When it comes to facing fears about change, start by separating the facts from the fiction.
Technology, sustainability, mobility and more. Fleet managers are facing change like never before. Most of us have taken some training in change management at some point in our careers, but a refresher course with practical, hands-on solutions holds a lot of promise to deal with today’s challenges.
The simplest definition of change is “the act of becoming different.” Just as ice turns to water, our current operating environment is shifting to something new—an environment that we need to invest time in understanding and adjusting to. Change management helps align an organization’s people and culture with changes in systems, strategies and structures. It does not eliminate the barriers to change, it seeks to minimize their impact.
These barriers to change are very real and cannot be ignored. Many change initiatives fail because people hide behind barriers and refuse to accept change. I came across a practical exercise years ago while working with NATO that I have used on many occasions to identify and overcome barriers. It is known as “The Fact or Fiction Method.”
Think of a change facing the fleet industry—one previously mentioned is the shift from fleet management to mobility management. We are not even completely sure what that means but as a rudimentary explanation, transportation options are increasing well beyond traditional vehicle ownership.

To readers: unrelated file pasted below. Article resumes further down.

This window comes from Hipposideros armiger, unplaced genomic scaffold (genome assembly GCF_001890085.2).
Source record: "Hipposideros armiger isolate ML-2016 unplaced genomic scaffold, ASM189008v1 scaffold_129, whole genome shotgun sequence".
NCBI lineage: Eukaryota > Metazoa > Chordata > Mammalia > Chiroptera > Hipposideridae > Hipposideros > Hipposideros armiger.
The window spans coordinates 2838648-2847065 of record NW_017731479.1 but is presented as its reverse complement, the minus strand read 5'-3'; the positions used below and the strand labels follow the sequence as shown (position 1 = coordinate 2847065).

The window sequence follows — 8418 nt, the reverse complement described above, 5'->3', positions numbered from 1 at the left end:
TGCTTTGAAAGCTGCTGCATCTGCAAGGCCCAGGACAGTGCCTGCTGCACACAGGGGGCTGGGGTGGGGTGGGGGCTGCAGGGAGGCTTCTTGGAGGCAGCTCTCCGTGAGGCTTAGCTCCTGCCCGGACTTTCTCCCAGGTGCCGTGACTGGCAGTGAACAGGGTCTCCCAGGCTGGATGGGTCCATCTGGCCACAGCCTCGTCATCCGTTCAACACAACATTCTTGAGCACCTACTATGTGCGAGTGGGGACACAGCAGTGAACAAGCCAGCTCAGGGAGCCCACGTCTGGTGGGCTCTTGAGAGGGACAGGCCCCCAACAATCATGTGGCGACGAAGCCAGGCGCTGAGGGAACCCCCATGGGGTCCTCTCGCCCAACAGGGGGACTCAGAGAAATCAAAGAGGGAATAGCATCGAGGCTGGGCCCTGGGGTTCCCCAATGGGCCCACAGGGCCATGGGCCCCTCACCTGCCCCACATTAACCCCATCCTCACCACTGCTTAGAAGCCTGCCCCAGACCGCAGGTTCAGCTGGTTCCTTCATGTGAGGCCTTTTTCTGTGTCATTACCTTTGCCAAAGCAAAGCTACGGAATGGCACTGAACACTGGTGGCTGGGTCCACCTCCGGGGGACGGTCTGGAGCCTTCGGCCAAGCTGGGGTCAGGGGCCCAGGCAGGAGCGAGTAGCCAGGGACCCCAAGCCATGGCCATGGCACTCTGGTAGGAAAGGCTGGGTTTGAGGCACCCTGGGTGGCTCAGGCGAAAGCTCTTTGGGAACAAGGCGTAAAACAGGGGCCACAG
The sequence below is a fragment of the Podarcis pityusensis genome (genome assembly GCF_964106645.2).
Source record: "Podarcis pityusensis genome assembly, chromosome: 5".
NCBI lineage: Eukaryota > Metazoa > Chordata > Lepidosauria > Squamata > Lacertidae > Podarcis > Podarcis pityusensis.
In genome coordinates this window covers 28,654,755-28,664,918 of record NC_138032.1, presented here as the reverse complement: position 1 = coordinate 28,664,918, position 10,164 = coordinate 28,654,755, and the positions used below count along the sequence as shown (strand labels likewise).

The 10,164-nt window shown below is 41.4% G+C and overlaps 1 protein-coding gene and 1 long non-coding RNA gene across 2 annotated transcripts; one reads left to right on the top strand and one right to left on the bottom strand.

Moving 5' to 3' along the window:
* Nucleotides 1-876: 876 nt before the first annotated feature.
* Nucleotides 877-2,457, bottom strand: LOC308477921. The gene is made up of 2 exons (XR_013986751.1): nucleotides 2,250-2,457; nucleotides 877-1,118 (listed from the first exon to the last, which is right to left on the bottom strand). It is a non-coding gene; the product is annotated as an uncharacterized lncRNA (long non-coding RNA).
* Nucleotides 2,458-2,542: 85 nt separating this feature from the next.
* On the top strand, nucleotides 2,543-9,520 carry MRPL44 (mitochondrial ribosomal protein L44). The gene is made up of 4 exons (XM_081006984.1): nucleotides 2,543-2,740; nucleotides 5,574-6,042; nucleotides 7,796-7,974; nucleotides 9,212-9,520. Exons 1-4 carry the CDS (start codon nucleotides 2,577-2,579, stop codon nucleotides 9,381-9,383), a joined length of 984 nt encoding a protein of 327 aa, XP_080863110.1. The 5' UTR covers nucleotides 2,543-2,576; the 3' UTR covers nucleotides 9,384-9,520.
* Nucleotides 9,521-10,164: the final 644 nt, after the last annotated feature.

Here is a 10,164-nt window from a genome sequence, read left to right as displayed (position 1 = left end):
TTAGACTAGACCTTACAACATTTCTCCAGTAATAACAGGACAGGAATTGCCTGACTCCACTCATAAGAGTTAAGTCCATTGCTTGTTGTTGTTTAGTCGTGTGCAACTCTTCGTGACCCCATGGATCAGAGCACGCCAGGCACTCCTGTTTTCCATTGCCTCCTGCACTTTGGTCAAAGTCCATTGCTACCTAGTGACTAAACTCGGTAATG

Organizations today might consider ownership, leasing, rental, pooling, allowances, public transport or ride sharing to meet their mobility needs. Within an organization, it is important to understand the relationship between these options and the impact that introducing new options might have on existing programs.
For example, if you change the definition of “car allowance” to allow for a “mobility allowance,” will this become a more attractive option for employees and drive them away from wanting to use a car at all?
Focus on the facts
With so many questions, it would be normal for employees to be nervous about an organizational change from fleet management to mobility management. An organization introducing such a change would be wise to engage in a conversation with stakeholders and ask them to name the barriers they see that might prevent such a change from being successful.
For each named barrier, you then ask whether the statement is a fact, or fiction. For each fact, you have employees come up with two or three strategies to deal with it. For each fiction, you simply restate it in a positive way, so it is no longer a barrier to the proposed change.
If we take the mobility example, following these steps might result in the table below.
Although this might be overly simplified, it is meant to illustrate that there are practical and useful steps you can take to lead change in your organization. The next time you face a major shift and are hearing pushback from employees, ask them to voice their concerns and turn these barriers into facts or fiction that can be dealt with accordingly.